As hearing professionals, one of the sometimes frustrating things we experience in our practice is that the conditions that have caused hearing loss in our patients cannot be reversed. Damage to the tiny, very sensitive hair cells of the inner ear is among the more common reasons for hearing loss. The job of these hair cells is to vibrate in response to sounds. Our sense of hearing is the result of these vibrations being converted into electrical impulses and delivered to the brain for decryption.
Unfortunately, the exact same sensitivity of these hair cells that allows them to react to sounds and translate them into electrical impulses that our brains understand as hearing also makes them fragile, and vulnerable to damage. Infections, certain medications, aging or prolonged exposure to high-volume sounds (resulting in noise-induced hearing loss) are all potential sources of damage. In humans, once these hair cells have become damaged or destroyed, they can’t be regenerated or “fixed.” Since we cannot reverse the damage, hearing professionals and audiologists look to technology instead. We compensate for hearing loss due to inner ear hair cell damage with hearing aids and cochlear implants.
Things would be a lot simpler if we humans were more like chickens and fish. In contrast to humans, some bird species and fish actually have the ability to regenerate their damaged inner ear hair cells and recover their lost hearing. Bizarre, but true. Chickens and zebra fish are just two examples of species that have the ability to spontaneously replicate and replace their damaged inner ear hair cells, thus permitting them to fully recover from hearing loss.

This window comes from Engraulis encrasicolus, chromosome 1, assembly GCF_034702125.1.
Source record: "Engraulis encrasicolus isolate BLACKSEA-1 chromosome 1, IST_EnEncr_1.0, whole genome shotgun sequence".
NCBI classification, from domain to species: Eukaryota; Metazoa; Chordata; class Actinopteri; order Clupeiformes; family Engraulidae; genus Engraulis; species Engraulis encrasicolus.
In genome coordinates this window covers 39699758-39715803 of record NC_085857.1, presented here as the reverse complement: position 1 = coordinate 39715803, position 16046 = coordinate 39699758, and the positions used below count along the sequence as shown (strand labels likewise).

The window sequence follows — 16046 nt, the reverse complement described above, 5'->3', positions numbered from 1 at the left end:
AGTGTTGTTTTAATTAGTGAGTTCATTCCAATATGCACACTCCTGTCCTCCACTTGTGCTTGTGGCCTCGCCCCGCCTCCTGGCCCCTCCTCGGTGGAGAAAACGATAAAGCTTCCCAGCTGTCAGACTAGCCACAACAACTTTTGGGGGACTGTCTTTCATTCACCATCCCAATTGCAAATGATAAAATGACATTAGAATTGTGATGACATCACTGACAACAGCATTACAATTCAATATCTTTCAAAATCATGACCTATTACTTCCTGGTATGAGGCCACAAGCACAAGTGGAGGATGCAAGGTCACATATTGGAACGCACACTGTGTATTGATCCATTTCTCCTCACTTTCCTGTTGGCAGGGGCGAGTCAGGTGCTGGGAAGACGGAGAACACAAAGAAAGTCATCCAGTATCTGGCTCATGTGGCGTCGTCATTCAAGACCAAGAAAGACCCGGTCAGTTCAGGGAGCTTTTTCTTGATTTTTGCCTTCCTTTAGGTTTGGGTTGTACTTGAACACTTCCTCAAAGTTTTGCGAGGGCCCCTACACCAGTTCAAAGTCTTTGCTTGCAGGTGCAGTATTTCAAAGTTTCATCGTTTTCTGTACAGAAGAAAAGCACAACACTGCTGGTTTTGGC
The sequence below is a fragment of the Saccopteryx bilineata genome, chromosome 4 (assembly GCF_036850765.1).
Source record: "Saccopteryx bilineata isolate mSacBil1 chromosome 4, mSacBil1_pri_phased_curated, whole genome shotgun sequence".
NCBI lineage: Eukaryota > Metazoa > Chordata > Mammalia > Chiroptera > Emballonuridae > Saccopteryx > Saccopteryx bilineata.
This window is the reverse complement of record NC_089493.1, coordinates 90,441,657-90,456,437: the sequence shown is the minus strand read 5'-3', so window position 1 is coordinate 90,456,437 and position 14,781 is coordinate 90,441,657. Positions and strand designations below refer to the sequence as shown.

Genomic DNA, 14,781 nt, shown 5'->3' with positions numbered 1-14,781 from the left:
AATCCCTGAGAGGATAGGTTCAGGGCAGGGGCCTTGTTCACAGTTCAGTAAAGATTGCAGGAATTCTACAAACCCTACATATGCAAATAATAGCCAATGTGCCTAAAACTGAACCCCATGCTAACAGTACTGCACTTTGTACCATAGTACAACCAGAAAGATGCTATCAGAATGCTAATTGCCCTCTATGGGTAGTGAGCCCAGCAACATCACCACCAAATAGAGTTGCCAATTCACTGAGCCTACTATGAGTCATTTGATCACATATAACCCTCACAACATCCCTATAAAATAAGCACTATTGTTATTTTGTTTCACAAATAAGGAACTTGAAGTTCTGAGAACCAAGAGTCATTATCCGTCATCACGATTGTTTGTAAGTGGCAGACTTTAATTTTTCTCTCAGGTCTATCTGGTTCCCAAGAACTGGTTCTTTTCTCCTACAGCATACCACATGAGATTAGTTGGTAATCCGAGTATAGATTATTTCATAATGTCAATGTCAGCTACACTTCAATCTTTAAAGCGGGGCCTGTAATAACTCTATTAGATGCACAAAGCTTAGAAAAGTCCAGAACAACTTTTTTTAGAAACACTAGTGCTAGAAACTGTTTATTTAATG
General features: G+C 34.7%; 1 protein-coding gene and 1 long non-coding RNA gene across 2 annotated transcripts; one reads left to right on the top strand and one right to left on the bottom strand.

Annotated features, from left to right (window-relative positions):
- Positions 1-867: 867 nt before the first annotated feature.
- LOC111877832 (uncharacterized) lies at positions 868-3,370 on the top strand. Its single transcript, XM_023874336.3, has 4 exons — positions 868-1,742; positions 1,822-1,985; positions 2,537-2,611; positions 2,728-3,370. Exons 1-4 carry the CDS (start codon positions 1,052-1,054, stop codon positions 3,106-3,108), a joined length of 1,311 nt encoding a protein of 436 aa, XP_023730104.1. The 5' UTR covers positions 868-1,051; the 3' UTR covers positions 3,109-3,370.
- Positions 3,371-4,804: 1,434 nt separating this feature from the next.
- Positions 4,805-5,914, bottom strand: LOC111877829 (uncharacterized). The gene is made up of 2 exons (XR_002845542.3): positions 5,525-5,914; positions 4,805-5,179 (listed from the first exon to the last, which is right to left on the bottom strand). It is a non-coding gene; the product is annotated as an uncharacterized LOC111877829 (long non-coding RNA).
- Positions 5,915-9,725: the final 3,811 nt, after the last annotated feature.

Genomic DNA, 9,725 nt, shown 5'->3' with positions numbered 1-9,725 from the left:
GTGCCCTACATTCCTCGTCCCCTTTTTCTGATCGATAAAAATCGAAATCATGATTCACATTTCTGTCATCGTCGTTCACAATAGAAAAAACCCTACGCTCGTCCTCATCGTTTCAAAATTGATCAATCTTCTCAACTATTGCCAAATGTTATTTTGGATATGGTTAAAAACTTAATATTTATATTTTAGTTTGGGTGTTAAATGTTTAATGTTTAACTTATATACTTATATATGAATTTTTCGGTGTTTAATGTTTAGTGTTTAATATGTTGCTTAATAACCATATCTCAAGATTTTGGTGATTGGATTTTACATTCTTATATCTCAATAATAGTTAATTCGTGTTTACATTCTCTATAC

While it is important to point out at the outset that the following research is in its early stages and that no practical benefits for humans have yet been achieved, considerable advancements in the treatment of hearing loss may come in the future as the result of the groundbreaking Hearing Restoration Project (HRP). Funded by a not for profit organization called the Hearing Health Foundation, this research is currently being carried out in 14 different labs in the U.S. and Canada.Researchers involved in the HRP are trying to isolate the compounds that allow the inner ear hair cells in some animals to replicate themselves, with the future goal of finding some way to enable human inner ear hair cells to do the same.
The research is painstaking and challenging, because so many distinct compounds either contribute to replication or hinder hair cells from replicating. But their hope is that if they can isolate the compounds that stimulate this regeneration process to happen in avian and fish cochlea, they can find a way to stimulate it to happen in human cochlea. The researchers in the various HRP labs are following different approaches to the problem, some pursuing gene therapies, others working on the use of stem cells, yet all share the same goal.
Our entire team extends to them our best wishes and hopes for a great success, because nothing would thrill us more than being able to someday completely reverse our clients’ hearing loss.